Bran Sokhlet lives in a dilapidated structure in the village of Pynursla, a hamlet in a northeastern Indian state known for its streams, lush green mountains, and living root bridges.
Although Bran’s environment has been a prime tourist attraction for decades, the 51-year-old suffers from tuberculosis, a preventable but deadly disease.
A tourist guide and a father of three children, Bran’s life used to be “normal.” He was comfortable with what he earned from taking tourists, most of them foreigners, to different locations in picturesque Pynursla.
The tourists would camp in the middle of the thick green forests for days, and Bran would return home with a good amount of money. He dreamt of opening his own travel agency someday.
“I admitted my children to a good school. I was taking care of my family with the best of facilities. I had least fears of turning bankrupt and struggle to make both ends meet,” he told LiCAS News.
However, two years ago, his life turned upside down. He felt an unusual chest pain followed by regular coughing. He undermined the signs and went on with his daily routine while taking over-the-counter medications prescribed by a local chemist.
Days passed and there was no respite to Bran’s coughing. People noticed and a friend, a distant relative, suggested a medical check-up.
“My daily routine was affected. I could barely leave home. When I went to a doctor, he prescribed a series of tests. The result shook me to the core,” he said.
He was diagnosed with active tuberculosis, a contagious illness that infects a person’s lungs and other tissues. It is spread when a person coughs, sneezes, talks, sings, or even laughs. Bran was diagnosed with advanced stage of TB.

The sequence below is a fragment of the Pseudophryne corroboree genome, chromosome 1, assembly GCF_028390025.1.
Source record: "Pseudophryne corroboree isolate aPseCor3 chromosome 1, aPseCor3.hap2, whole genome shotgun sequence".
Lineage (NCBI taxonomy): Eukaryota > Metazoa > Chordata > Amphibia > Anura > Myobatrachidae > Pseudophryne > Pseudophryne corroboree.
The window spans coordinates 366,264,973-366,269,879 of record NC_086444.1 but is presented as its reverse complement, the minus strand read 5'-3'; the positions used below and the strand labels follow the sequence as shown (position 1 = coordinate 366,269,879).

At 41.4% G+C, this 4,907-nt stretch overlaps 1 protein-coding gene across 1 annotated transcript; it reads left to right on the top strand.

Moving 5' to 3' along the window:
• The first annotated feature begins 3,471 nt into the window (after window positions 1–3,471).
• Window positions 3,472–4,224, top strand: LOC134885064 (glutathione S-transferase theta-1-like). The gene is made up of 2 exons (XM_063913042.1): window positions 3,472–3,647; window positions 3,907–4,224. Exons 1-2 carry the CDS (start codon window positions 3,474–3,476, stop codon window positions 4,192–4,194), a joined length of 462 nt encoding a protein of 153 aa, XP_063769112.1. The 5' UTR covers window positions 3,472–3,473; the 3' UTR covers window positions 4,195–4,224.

“I began to get an upset stomach and remained bedridden for days. My earnings plummeted and so were my hopes of getting better,” he said.
Due to lack of adequate medical facilities in his village, he was taken to the city where he was admitted to a hospital. The family had to rent out a room, resulting in financial difficulties.
Bran’s savings were exhausted and the family had no other option but to take Bran home.
“I wasn’t earning. What would I do? Where would I go?” he said, adding that he even entertained taking his own life.
India has the largest number of incident TB cases in the world. As per government data, the country has 312 TB cases per 100,00 population above the age of 15. The global average is 127 per 100,000 people. One person every minute is dying due to tuberculosis in India.
Studies also show that an estimated 64 percent of the country’s population who had been diagnosed with TB do not seek medication. Researchers also pointed the scarcity of proper healthcare mechanisms in the country.
In the village, Bran’s health continued to deteriorate and he had nothing but prayers. “There was nothing in my hands. I had no resources, no contacts, and no money. I was pinning my hope in God,” he said.
One day, representatives of a Catholic Church agency visited the village to do a survey on TB cases. Bran’s situation became one of the case studies of the local Church’s “Treatment Adherence Scheme” and “TB Advocacy, Communication, and Social Mobilization Scheme” for remote places.
The social service arm of the Church in India’s north East Meghalaya was initiated in 2020 and consists of creating awareness about the disease and home visits to help patients adhere to proper medical care.
It also aims to ensure that treatment is readily available.
The Church, in collaboration with local government agencies, also provides free nutritional support for vulnerable TB patients.
So far, a total of 53 patients have already been served, with 21 already cured of the disease while another 20 have reportedly increased weight.
The Church is running the program in 23 villages in India’s north Eastern state of Meghalaya under the supervision of Father Bensar Wyswiwyg, director of the Catholic Church’s social service department.
Under the program, Bran was provided with free medical care, medicines, and essential commodities required for his health.
“Gradually, things have become normal now,” he said, adding that with his improving health, he was able to counseling sessions.
“It has instilled a new hope in me, that I can put my life back on track,” he said. “God has come to my rescue.”